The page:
I saw this big ladle of molten metal, which was so hot I thought my shoes and my tights were going to melt. I started crying. And finally, my father or an uncle picked me up, and I saw it being poured into the carts that took the molten metal over to be cast into ingots, which where then flattened into steel. I saw those slabs of steel in the rolling mill, rolling back and forth, and they were still red hot. I don’t remember much of the rest of the tour because that made such an impact. 

When I was in school, there weren’t field trips to the art museum, but I knew I liked art. My school was run by nuns who had background in art, and they let us paint murals on the blackboards during the holidays. I thought that was wonderful.

When I was 13, my best friend and I decided to take two buses downtown and got to the Art Institute on our own. We walked into the Great Hall, which is where they have the Diego Rivera murals. It was like PTSD. I had immediate flashbacks to those tours of the Ford Rouge Plant.

Right, because those Rivera murals were commissioned by Ford.

Right. There was a blast furnace at the top of one of the murals, and you could see how hot it was. There was an assembly line on another wall, and one of the men looked like my father.

I just started sobbing and went crying out of the room into the ancient galleries. My girlfriend said, ‘What’s wrong?’ I said, ‘I can smell it, I can see it, I can feel the heat. I can’t go in there.’

That taught me the power of art. It made me want to become an artist even more.

Dolores Slowinski Artwork- Shifting Landscapes Exhibition- Form and Concept Gallery
Dolores Slowinski, Archipoptosis, thread, beads and felt on paper.

What happened next?

Well, I went to a parochial high school that had no art program. I started college at the University of Detroit, studying biology and chemistry. In 1967, my classes were interrupted because of the Detroit rebellion. I wanted to attend the Art School at the Detroit Society for Arts and Crafts, but they didn’t offer a degree. They had an art department at Wayne State, so I just walked across the street and registered to study weaving and ceramics.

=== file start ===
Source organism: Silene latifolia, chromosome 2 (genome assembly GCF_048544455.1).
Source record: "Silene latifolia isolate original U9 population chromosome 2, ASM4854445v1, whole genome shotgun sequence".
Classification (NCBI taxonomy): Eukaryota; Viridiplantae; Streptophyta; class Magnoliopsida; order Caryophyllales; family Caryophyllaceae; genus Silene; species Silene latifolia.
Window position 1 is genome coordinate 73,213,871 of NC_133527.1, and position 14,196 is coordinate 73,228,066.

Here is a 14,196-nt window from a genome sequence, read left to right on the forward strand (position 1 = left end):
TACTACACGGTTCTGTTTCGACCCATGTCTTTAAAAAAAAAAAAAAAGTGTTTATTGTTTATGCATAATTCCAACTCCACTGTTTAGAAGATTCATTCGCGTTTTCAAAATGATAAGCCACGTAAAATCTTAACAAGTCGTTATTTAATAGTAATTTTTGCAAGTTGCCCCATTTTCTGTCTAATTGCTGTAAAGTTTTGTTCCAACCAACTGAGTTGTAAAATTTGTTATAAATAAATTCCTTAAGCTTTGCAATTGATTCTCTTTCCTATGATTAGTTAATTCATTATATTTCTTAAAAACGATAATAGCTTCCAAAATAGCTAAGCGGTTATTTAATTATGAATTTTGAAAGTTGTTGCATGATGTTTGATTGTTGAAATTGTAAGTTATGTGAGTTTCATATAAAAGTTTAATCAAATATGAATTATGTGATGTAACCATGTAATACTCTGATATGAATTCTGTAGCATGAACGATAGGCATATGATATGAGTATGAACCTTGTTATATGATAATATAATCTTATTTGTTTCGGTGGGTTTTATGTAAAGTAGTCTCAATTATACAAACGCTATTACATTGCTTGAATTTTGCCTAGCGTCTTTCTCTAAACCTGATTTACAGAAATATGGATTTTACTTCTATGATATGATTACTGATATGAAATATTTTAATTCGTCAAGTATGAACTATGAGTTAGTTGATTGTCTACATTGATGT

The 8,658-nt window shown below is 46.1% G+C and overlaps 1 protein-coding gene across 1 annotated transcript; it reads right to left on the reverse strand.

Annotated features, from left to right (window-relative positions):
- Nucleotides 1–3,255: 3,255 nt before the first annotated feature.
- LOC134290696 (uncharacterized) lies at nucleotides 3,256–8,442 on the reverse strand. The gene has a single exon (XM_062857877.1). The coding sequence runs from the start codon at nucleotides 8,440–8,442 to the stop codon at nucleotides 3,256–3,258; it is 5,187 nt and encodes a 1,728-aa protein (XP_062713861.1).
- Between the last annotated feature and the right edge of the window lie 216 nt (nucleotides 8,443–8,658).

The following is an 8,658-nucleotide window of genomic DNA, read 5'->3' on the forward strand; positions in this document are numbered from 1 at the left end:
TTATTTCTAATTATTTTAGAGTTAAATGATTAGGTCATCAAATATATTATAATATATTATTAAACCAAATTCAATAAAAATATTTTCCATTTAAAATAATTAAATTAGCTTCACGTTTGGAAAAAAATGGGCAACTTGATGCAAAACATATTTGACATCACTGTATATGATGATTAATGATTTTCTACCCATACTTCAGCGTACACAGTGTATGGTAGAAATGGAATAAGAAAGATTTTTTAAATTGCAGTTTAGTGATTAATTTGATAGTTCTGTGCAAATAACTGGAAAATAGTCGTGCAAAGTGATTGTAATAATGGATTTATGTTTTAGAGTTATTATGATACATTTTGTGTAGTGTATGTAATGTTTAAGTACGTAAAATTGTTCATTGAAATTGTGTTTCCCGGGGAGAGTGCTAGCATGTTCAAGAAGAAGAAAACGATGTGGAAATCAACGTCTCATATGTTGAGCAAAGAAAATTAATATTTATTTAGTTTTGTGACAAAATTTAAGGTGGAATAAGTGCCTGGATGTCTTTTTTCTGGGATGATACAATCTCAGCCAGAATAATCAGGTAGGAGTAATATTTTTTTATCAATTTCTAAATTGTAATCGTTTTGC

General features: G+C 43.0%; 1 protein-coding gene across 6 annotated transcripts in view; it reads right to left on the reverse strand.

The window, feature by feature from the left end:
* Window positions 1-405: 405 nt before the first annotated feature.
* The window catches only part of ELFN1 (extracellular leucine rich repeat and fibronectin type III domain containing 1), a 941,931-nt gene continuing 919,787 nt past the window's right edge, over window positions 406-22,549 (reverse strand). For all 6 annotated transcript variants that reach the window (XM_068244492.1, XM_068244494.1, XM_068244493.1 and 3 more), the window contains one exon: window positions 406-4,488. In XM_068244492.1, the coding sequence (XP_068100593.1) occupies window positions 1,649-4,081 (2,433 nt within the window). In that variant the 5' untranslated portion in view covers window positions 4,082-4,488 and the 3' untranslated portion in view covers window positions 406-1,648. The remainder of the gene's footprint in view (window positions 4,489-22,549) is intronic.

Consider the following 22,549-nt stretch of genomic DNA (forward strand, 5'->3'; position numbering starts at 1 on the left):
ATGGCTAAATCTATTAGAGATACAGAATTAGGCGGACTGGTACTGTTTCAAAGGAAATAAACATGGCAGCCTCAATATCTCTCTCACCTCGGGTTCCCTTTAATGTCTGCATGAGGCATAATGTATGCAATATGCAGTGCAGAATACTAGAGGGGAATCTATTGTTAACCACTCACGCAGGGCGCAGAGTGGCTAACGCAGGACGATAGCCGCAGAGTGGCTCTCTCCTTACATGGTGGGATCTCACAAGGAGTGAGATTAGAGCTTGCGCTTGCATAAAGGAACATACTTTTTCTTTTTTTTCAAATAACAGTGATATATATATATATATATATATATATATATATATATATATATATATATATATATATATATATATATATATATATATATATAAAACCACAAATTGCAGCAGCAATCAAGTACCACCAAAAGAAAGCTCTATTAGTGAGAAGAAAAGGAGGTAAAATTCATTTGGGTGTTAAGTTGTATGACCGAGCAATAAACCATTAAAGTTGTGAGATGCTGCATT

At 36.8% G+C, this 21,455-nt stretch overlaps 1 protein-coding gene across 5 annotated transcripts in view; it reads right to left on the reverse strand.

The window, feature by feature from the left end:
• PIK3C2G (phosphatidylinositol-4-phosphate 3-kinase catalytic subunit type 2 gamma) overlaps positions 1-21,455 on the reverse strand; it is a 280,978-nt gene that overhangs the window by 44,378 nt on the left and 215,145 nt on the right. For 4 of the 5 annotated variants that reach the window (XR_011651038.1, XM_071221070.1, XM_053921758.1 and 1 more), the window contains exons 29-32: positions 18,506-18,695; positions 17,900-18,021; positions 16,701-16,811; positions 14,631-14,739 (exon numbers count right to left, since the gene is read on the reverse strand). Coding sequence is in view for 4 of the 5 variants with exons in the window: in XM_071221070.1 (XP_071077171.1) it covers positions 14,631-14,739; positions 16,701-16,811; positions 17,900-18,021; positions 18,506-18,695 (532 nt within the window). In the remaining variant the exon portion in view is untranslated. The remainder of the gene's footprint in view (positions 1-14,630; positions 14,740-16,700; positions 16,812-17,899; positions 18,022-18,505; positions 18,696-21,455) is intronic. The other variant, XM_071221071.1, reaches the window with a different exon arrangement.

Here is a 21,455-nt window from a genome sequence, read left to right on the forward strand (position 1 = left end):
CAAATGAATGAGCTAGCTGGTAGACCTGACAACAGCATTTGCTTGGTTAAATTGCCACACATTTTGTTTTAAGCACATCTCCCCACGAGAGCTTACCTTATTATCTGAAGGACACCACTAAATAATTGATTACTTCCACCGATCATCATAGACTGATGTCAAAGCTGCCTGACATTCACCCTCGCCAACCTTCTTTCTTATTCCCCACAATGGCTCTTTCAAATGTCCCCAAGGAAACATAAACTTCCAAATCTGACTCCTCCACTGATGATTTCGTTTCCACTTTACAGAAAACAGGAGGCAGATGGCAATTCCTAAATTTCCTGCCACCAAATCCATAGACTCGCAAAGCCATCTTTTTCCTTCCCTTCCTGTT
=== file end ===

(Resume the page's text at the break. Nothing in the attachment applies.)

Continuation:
After graduation, I wasn’t able to do much with ceramics because in the city you’d have to get permits to build a kiln outside. So I bought a $200 loom from a farmer’s wife who used it to weave rag rugs, and set it up in my bedroom.

Then I got a job on Art Train, which had me travel all over the state. I eventually moved to a one-room school in Cass City and set up a studio there, which is where I met my husband.

Let’s leap forward to today. Detroit is a very different place. How did you come up with the title of your Shifting Landscapes artwork, Archipoptosis?

I would drive around Detroit from one place to another, and see these abandoned strip malls. I consider the strip mall to be the death of American architecture. Apoptosis is the term used to identify an event that triggers the death of a cell. With the proliferation of strip malls, I saw that as architectural apoptosis. Thus, Archipoptosis.

Human displacement, whether voluntary or involuntary, is what triggered the decay. You had loss of customers, businesses closed and were vandalized. Scrappers came in and stripped the copper out of buildings. You’d see shattered windows, and security gates that were pried open. It was a real devastation there. It was like the lifeblood of a neighborhood literally seeped out. That’s why there’s all that red bead work on the piece.

Did you see hope there as well?

If you’re a gardener, you know that anything that dies can go in the compost pile, and compost is a source of tremendous nutrients. At the same time that the decay was there, there was also great opportunity.

It’s the human beings that are restoring the city, using their own ingenuity. Sometimes it takes a big influx of money, sometimes it’s a lot of sweat equity. That’s why the little hand is on top of the piece, because humans are bringing it back. It’ll take a long time, it won’t look the same, it won’t be the same, but it’s coming back.

This piece tells a pretty complex story. How does that come together?